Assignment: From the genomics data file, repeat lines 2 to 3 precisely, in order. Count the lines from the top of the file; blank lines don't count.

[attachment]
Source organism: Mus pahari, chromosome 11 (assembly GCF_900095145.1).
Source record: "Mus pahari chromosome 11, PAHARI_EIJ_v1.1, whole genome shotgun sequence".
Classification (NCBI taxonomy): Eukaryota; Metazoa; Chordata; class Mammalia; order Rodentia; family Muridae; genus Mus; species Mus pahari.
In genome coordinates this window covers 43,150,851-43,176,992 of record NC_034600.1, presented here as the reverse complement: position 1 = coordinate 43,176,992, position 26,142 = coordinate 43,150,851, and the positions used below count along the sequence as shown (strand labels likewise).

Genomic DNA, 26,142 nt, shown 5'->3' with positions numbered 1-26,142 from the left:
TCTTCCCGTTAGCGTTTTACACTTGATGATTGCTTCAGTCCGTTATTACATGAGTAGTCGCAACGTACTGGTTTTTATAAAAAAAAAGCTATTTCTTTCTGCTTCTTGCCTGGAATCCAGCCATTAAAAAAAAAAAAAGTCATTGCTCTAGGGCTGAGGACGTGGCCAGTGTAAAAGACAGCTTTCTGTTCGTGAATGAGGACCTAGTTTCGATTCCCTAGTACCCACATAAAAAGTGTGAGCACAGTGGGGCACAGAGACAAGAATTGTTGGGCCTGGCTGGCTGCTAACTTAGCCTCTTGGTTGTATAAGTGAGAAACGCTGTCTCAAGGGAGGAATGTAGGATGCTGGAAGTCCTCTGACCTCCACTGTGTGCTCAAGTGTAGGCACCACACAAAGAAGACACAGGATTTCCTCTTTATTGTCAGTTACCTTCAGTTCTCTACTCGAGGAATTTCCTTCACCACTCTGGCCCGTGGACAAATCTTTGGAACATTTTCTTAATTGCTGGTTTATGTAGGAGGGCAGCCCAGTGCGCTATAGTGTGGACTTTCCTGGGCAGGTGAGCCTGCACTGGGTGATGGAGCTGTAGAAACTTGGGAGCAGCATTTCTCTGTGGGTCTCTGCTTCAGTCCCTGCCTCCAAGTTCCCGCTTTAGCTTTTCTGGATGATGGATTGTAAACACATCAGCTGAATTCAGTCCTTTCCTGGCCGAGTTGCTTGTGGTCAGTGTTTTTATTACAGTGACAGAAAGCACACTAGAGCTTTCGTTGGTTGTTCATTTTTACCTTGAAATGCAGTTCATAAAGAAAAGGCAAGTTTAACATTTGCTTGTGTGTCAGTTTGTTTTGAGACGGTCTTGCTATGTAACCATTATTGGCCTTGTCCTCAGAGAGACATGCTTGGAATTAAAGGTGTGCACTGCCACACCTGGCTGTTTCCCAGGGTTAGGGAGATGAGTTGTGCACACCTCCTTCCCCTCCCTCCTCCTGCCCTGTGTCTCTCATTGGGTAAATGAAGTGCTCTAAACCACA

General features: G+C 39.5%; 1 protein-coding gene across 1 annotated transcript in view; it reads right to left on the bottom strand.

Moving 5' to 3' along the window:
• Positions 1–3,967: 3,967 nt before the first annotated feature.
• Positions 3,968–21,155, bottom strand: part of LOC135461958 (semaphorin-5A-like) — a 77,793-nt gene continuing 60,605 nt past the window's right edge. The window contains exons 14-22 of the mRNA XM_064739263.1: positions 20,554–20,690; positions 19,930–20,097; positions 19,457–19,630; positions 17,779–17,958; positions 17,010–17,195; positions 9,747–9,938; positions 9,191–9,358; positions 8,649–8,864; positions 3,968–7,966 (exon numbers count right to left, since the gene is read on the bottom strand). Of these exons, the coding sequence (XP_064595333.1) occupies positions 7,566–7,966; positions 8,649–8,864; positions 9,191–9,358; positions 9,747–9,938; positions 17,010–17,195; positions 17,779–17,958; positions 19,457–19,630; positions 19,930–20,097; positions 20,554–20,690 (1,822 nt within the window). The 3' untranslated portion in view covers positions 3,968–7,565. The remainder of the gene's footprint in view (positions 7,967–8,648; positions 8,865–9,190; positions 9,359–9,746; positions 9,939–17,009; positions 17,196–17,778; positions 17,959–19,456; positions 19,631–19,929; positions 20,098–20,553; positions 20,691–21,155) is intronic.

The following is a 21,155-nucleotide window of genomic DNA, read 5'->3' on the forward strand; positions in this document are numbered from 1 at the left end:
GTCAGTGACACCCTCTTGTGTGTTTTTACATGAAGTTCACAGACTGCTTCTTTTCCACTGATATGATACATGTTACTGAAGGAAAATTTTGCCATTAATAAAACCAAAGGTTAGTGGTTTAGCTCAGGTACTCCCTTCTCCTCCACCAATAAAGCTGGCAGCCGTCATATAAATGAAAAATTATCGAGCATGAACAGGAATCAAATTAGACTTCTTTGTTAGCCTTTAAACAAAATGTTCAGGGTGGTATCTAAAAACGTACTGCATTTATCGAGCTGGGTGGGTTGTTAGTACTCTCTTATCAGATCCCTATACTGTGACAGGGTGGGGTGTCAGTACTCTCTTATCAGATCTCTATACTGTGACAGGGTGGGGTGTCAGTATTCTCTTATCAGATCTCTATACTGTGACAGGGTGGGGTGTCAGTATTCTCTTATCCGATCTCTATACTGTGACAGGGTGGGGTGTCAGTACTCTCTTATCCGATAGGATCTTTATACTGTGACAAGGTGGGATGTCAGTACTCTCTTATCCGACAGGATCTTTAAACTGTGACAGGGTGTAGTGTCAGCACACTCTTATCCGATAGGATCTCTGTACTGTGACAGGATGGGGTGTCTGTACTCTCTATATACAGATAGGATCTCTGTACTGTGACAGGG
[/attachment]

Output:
Source record: "Mus pahari chromosome 11, PAHARI_EIJ_v1.1, whole genome shotgun sequence".
Classification (NCBI taxonomy): Eukaryota; Metazoa; Chordata; class Mammalia; order Rodentia; family Muridae; genus Mus; species Mus pahari.